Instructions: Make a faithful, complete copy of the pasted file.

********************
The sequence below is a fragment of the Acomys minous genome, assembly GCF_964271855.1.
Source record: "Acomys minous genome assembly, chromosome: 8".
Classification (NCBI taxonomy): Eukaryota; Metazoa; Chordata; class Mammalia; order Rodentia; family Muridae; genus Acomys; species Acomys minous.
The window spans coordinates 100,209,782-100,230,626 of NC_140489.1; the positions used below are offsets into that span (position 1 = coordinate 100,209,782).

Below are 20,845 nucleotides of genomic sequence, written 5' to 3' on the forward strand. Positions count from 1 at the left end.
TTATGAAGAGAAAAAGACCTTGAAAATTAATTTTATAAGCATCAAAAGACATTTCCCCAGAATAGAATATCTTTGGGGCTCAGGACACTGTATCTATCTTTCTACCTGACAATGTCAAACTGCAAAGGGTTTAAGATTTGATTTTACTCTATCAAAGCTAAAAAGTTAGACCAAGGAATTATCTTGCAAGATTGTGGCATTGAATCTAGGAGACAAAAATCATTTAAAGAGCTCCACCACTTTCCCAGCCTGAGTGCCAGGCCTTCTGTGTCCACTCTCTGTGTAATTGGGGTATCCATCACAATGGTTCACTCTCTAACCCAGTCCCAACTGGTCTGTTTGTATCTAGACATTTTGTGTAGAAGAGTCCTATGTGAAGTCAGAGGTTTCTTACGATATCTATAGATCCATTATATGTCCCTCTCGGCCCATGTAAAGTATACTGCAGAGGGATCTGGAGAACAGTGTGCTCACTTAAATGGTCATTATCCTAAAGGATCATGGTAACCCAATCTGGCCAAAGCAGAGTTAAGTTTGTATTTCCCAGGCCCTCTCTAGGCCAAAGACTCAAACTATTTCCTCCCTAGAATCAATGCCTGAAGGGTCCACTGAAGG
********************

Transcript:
The sequence below is a fragment of the Acomys minous genome, assembly GCF_964271855.1.
Source record: "Acomys minous genome assembly, chromosome: 8".
Classification (NCBI taxonomy): Eukaryota; Metazoa; Chordata; class Mammalia; order Rodentia; family Muridae; genus Acomys; species Acomys minous.
The window spans coordinates 100,209,782-100,230,626 of NC_140489.1; the positions used below are offsets into that span (position 1 = coordinate 100,209,782).

Below are 20,845 nucleotides of genomic sequence, written 5' to 3' on the forward strand. Positions count from 1 at the left end.
TTATGAAGAGAAAAAGACCTTGAAAATTAATTTTATAAGCATCAAAAGACATTTCCCCAGAATAGAATATCTTTGGGGCTCAGGACACTGTATCTATCTTTCTACCTGACAATGTCAAACTGCAAAGGGTTTAAGATTTGATTTTACTCTATCAAAGCTAAAAAGTTAGACCAAGGAATTATCTTGCAAGATTGTGGCATTGAATCTAGGAGACAAAAATCATTTAAAGAGCTCCACCACTTTCCCAGCCTGAGTGCCAGGCCTTCTGTGTCCACTCTCTGTGTAATTGGGGTATCCATCACAATGGTTCACTCTCTAACCCAGTCCCAACTGGTCTGTTTGTATCTAGACATTTTGTGTAGAAGAGTCCTATGTGAAGTCAGAGGTTTCTTACGATATCTATAGATCCATTATATGTCCCTCTCGGCCCATGTAAAGTATACTGCAGAGGGATCTGGAGAACAGTGTGCTCACTTAAATGGTCATTATCCTAAAGGATCATGGTAACCCAATCTGGCCAAAGCAGAGTTAAGTTTGTATTTCCCAGGCCCTCTCTAGGCCAAAGACTCAAACTATTTCCTCCCTAGAATCAATGCCTGAAGGGTCCACTGAAGG